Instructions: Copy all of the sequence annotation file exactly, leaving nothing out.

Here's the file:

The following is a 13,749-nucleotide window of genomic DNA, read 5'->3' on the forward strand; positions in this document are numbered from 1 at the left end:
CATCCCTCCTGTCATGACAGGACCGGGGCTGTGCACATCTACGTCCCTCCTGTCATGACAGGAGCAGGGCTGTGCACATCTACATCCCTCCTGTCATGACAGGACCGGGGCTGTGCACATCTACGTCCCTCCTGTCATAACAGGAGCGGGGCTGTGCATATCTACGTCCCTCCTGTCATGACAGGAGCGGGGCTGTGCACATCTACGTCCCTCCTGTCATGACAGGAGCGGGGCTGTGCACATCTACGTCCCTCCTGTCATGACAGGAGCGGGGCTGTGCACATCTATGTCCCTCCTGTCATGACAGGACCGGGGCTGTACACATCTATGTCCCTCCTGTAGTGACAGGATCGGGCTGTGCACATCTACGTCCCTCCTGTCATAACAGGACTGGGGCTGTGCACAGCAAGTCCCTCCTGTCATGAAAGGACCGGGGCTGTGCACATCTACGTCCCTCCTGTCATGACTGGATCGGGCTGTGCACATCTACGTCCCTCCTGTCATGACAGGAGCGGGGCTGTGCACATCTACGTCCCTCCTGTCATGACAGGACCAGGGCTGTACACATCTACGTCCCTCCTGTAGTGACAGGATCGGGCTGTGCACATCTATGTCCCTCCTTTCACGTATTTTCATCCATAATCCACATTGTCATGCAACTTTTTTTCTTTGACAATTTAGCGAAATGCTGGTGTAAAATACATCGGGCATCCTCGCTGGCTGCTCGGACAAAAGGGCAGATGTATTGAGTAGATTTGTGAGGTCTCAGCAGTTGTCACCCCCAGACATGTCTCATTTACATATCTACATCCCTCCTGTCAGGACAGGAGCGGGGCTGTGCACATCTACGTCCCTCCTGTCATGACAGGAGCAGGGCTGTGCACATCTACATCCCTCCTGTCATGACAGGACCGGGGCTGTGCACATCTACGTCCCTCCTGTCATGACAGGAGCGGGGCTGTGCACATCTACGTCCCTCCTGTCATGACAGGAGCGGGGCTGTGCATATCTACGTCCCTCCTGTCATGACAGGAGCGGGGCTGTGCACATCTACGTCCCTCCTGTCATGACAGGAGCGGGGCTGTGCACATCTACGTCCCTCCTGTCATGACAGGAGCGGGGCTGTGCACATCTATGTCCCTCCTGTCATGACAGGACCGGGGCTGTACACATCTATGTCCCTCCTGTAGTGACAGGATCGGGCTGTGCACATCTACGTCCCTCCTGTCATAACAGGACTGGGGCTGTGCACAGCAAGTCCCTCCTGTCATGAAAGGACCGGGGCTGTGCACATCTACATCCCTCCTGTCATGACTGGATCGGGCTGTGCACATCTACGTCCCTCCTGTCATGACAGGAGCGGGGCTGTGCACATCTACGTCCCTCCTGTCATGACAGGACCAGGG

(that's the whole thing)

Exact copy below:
The following is a 13,749-nucleotide window of genomic DNA, read 5'->3' on the forward strand; positions in this document are numbered from 1 at the left end:
CATCCCTCCTGTCATGACAGGACCGGGGCTGTGCACATCTACGTCCCTCCTGTCATGACAGGAGCAGGGCTGTGCACATCTACATCCCTCCTGTCATGACAGGACCGGGGCTGTGCACATCTACGTCCCTCCTGTCATAACAGGAGCGGGGCTGTGCATATCTACGTCCCTCCTGTCATGACAGGAGCGGGGCTGTGCACATCTACGTCCCTCCTGTCATGACAGGAGCGGGGCTGTGCACATCTACGTCCCTCCTGTCATGACAGGAGCGGGGCTGTGCACATCTATGTCCCTCCTGTCATGACAGGACCGGGGCTGTACACATCTATGTCCCTCCTGTAGTGACAGGATCGGGCTGTGCACATCTACGTCCCTCCTGTCATAACAGGACTGGGGCTGTGCACAGCAAGTCCCTCCTGTCATGAAAGGACCGGGGCTGTGCACATCTACGTCCCTCCTGTCATGACTGGATCGGGCTGTGCACATCTACGTCCCTCCTGTCATGACAGGAGCGGGGCTGTGCACATCTACGTCCCTCCTGTCATGACAGGACCAGGGCTGTACACATCTACGTCCCTCCTGTAGTGACAGGATCGGGCTGTGCACATCTATGTCCCTCCTTTCACGTATTTTCATCCATAATCCACATTGTCATGCAACTTTTTTTCTTTGACAATTTAGCGAAATGCTGGTGTAAAATACATCGGGCATCCTCGCTGGCTGCTCGGACAAAAGGGCAGATGTATTGAGTAGATTTGTGAGGTCTCAGCAGTTGTCACCCCCAGACATGTCTCATTTACATATCTACATCCCTCCTGTCAGGACAGGAGCGGGGCTGTGCACATCTACGTCCCTCCTGTCATGACAGGAGCAGGGCTGTGCACATCTACATCCCTCCTGTCATGACAGGACCGGGGCTGTGCACATCTACGTCCCTCCTGTCATGACAGGAGCGGGGCTGTGCACATCTACGTCCCTCCTGTCATGACAGGAGCGGGGCTGTGCATATCTACGTCCCTCCTGTCATGACAGGAGCGGGGCTGTGCACATCTACGTCCCTCCTGTCATGACAGGAGCGGGGCTGTGCACATCTACGTCCCTCCTGTCATGACAGGAGCGGGGCTGTGCACATCTATGTCCCTCCTGTCATGACAGGACCGGGGCTGTACACATCTATGTCCCTCCTGTAGTGACAGGATCGGGCTGTGCACATCTACGTCCCTCCTGTCATAACAGGACTGGGGCTGTGCACAGCAAGTCCCTCCTGTCATGAAAGGACCGGGGCTGTGCACATCTACATCCCTCCTGTCATGACTGGATCGGGCTGTGCACATCTACGTCCCTCCTGTCATGACAGGAGCGGGGCTGTGCACATCTACGTCCCTCCTGTCATGACAGGACCAGGG